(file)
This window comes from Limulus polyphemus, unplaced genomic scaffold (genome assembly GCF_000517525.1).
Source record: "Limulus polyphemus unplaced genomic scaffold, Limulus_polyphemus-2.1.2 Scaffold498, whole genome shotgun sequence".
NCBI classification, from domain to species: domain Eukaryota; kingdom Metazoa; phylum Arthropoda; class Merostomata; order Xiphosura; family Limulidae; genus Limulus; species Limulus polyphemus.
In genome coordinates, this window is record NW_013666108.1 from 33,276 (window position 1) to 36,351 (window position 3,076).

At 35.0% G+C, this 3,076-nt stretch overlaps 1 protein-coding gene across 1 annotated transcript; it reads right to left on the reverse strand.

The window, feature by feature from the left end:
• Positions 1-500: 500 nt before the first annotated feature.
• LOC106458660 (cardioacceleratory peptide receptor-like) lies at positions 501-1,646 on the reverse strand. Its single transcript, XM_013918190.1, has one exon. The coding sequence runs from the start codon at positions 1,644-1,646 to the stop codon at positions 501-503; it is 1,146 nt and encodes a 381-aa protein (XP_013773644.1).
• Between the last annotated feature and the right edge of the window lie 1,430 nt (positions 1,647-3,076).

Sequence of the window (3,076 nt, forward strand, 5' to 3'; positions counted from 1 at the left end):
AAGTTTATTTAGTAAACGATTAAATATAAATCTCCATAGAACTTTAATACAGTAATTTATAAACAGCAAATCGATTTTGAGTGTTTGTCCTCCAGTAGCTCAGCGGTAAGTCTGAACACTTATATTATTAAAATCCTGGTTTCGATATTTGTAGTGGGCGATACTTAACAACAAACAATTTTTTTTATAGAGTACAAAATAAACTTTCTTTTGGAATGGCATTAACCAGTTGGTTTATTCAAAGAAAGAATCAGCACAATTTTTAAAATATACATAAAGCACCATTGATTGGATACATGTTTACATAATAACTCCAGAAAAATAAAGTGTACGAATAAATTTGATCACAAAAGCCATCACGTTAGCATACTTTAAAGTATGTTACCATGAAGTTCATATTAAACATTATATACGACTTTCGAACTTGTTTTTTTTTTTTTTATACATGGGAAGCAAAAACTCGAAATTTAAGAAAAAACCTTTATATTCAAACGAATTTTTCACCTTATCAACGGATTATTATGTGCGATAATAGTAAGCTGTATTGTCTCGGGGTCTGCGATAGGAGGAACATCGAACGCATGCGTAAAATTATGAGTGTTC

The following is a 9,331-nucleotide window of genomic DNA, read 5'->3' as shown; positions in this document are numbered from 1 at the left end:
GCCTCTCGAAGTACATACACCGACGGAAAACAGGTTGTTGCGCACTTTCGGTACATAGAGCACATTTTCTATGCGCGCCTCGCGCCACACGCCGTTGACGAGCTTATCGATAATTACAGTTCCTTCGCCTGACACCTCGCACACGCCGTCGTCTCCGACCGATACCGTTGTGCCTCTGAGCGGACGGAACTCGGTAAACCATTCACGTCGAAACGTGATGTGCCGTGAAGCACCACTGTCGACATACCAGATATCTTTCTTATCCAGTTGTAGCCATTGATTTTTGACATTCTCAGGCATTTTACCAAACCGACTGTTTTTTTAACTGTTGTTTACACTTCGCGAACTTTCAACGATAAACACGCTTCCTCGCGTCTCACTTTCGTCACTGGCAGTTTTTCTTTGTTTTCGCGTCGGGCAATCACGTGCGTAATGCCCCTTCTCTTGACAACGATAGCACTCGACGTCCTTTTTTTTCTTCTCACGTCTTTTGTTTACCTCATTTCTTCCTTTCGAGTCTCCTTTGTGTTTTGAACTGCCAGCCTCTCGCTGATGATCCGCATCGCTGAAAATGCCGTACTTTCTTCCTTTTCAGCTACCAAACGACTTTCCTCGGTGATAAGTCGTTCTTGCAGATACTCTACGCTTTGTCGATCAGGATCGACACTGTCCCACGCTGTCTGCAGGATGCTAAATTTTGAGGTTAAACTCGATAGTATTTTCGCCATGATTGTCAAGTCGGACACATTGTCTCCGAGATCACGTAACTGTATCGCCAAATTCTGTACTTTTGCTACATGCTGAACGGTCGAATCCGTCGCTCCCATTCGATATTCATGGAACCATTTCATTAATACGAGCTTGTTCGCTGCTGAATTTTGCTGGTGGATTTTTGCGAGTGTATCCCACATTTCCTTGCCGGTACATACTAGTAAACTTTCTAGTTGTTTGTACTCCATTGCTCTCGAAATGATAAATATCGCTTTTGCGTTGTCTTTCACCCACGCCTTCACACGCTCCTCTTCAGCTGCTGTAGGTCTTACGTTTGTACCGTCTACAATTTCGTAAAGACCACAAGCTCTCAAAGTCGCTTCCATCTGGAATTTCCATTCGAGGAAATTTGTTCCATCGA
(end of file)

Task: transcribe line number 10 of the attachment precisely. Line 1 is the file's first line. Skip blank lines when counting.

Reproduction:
Sequence of the window (3,076 nt, forward strand, 5' to 3'; positions counted from 1 at the left end):